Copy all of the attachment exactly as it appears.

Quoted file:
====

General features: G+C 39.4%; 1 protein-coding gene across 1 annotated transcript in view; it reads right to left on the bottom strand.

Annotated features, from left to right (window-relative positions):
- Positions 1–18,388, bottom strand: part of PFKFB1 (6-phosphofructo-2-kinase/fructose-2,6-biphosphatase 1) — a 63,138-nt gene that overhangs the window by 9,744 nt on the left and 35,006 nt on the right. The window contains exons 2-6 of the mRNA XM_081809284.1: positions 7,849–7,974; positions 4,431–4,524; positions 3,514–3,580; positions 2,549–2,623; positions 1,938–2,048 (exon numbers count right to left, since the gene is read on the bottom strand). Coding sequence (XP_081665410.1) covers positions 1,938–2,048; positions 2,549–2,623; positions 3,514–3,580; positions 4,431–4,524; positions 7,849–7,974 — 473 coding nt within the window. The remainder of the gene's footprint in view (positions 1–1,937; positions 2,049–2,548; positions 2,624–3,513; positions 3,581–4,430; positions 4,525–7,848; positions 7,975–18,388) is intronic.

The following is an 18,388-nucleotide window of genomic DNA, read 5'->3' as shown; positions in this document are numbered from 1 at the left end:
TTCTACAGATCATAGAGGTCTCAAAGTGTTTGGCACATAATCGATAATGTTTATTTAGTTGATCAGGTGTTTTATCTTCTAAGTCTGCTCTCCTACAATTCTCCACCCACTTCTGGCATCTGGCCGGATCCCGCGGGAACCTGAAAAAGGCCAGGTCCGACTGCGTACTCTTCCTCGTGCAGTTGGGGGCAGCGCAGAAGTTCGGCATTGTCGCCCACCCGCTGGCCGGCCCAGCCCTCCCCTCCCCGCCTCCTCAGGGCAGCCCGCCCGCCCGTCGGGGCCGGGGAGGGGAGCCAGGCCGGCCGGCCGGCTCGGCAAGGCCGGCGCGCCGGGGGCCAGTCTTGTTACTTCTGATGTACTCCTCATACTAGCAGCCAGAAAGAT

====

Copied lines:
General features: G+C 39.4%; 1 protein-coding gene across 1 annotated transcript in view; it reads right to left on the bottom strand.

Annotated features, from left to right (window-relative positions):
- Positions 1–18,388, bottom strand: part of PFKFB1 (6-phosphofructo-2-kinase/fructose-2,6-biphosphatase 1) — a 63,138-nt gene that overhangs the window by 9,744 nt on the left and 35,006 nt on the right. The window contains exons 2-6 of the mRNA XM_081809284.1: positions 7,849–7,974; positions 4,431–4,524; positions 3,514–3,580; positions 2,549–2,623; positions 1,938–2,048 (exon numbers count right to left, since the gene is read on the bottom strand). Coding sequence (XP_081665410.1) covers positions 1,938–2,048; positions 2,549–2,623; positions 3,514–3,580; positions 4,431–4,524; positions 7,849–7,974 — 473 coding nt within the window. The remainder of the gene's footprint in view (positions 1–1,937; positions 2,049–2,548; positions 2,624–3,513; positions 3,581–4,430; positions 4,525–7,848; positions 7,975–18,388) is intronic.

The following is an 18,388-nucleotide window of genomic DNA, read 5'->3' as shown; positions in this document are numbered from 1 at the left end:
TTCTACAGATCATAGAGGTCTCAAAGTGTTTGGCACATAATCGATAATGTTTATTTAGTTGATCAGGTGTTTTATCTTCTAAGTCTGCTCTCCTACAATTCTCCACCCACTTCTGGCATCTGGCCGGATCCCGCGGGAACCTGAAAAAGGCCAGGTCCGACTGCGTACTCTTCCTCGTGCAGTTGGGGGCAGCGCAGAAGTTCGGCATTGTCGCCCACCCGCTGGCCGGCCCAGCCCTCCCCTCCCCGCCTCCTCAGGGCAGCCCGCCCGCCCGTCGGGGCCGGGGAGGGGAGCCAGGCCGGCCGGCCGGCTCGGCAAGGCCGGCGCGCCGGGGGCCAGTCTTGTTACTTCTGATGTACTCCTCATACTAGCAGCCAGAAAGAT